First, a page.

Biomedical Microdevices

, Volume 10, Issue 1, pp 117–121 | Cite as

Microfluidic environment for high density hepatocyte culture

  • Mimi Y. Zhang
  • Philip J. Lee
  • Paul J. Hung
  • Terry Johnson
  • Luke P. Lee
  • Mohammed R. K. Mofrad
Article

Abstract

We present a microfluidic bioreactor for culturing high-density arrays of hepatocytes in a tissue-like micro-architecture. The microfluidic environment mimicked physiological liver mass transport, enabling sustained culture of high density cells (>2,000 cells/mm2) without nutrient limitation for over 1 week. The key feature of this design was a microporous microfluidic barrier that formed a sieved-pocket to concentrate cells during loading. Nutrient depletion within the cell mass was avoided by maintaining a continuous flow of medium (10 μl/day) that diffused across the porous barrier. Human hepatoma cells (HepG2/C3A) remained viable and functional as demonstrated by fluorescent viability assays and secretion of albumin for the one-week culture period.

Keywords

Microfluidics Cell culture Hepatocytes Bioreactor 

References

  1. D.R. Albrecht, G.H. Underhill, T.B. Wassermann, R.L. Sah, S.N. Bhatia, Probing the role of multicellular organization in three-dimensional microenvironments. Nat. Methods 3(5), 369–375 (2006)CrossRefGoogle Scholar
  2. J.W. Allen, S.N. Bhatia, Improving the next generation of bioartificial liver devices. Semin. Cell Dev. Biol. 13(6), 447–454 (2002)CrossRefGoogle Scholar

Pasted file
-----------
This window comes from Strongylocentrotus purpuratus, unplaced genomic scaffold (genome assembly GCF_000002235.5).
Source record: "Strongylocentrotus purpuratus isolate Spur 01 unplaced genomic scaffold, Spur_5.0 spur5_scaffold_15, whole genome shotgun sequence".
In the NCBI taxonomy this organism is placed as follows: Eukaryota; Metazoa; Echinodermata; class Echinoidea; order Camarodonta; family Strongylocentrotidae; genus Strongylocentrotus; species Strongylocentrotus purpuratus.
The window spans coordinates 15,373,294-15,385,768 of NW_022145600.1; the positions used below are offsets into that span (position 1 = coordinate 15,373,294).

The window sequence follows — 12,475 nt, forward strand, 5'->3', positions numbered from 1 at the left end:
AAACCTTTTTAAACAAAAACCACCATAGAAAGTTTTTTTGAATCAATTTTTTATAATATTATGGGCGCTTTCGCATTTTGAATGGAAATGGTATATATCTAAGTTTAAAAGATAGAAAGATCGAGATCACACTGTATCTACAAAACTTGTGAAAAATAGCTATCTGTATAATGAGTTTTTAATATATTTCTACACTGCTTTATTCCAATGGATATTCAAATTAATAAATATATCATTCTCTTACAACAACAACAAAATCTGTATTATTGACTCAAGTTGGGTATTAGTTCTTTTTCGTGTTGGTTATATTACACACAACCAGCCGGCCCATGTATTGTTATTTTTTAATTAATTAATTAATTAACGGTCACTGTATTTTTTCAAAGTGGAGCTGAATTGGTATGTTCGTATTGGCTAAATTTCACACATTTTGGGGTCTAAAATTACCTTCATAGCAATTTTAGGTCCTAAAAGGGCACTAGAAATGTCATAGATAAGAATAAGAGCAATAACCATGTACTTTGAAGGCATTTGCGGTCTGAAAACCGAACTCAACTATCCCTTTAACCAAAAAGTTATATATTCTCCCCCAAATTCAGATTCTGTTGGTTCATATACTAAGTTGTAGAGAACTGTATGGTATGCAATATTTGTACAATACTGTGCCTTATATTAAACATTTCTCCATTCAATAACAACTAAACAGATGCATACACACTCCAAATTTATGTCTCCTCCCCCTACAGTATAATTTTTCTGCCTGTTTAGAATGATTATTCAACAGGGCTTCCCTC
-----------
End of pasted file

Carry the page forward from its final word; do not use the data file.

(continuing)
3. L. De Bartolo, G. Jarosch-Von Schweder, A. Haverich, A. Bader, A novel full-scale flat membrane bioreactor utilizing porcine hepatocytes: cell viability and tissue-specific functions. Biotechnol. Prog. 16(1), 102–108 (2000)CrossRefGoogle Scholar
  4. T. Elkayam, S. Amitay-Shaprut, M. Dvir-Ginzberg, T. Harel, S. Cohen, Enhancing the drug metabolism activities of C3A—a human hepatocyte cell line—by tissue engineering within alginate scaffolds. Tissue Eng. 12(5), 1357–1368 (2006)CrossRefGoogle Scholar
  5. S. Enosawa, T. Miyashita, X.K. Li, S. Suzuki, H. Amemiya, T. Omasa, K. Suga, T. Matsumura, A bioreactor with glutamine synthetase-transfected recombinant HepG2 cells exhibits ammonia removal activity without the need for added cofactors and substrates: Advantage of a cellular bioreactor over enzyme-immobilized beads. Journal of Artificial Organs 4(4), 348–352 (2001)CrossRefGoogle Scholar
  6. J. Fukuda, K. Nakazawa, Orderly arrangement of hepatocyte spheroids on a microfabricated chip. Tissue Eng. 11(7–8), 1254–1262 (2005)CrossRefGoogle Scholar
  7. J. Fukuda, K. Okamura, K. Nakazawa, H. Ijima, Y. Yamashita, M. Shimada, K. Shirabe, E. Tsujita, K. Sugimachi, K. Funatsu, Efficacy of a polyurethane foam/spheroid artificial liver by using human hepatoblastoma cell line (Hep G2). Cell Transplant. 12(1), 51–58 (2003)Google Scholar
  8. J. Fukuda, K. Okamura, K. Ishihara, H. Mizumoto, K. Nakazawa, H. Ijima, T. Kajiwara, K. Funatsu, Differentiation effects by the combination of spheroid formation and sodium butyrate treatment in human hepatoblastoma cell line (Hep G2): a possible cell source for hybrid artificial liver. Cell Transplant. 14(10), 819–827 (2005)Google Scholar
  9. C. Guguen-Guillouzo, M. Bourel, A. Guillouzo, Human hepatocyte cultures. Prog. Liver Dis. 8, 33–50 (1986)Google Scholar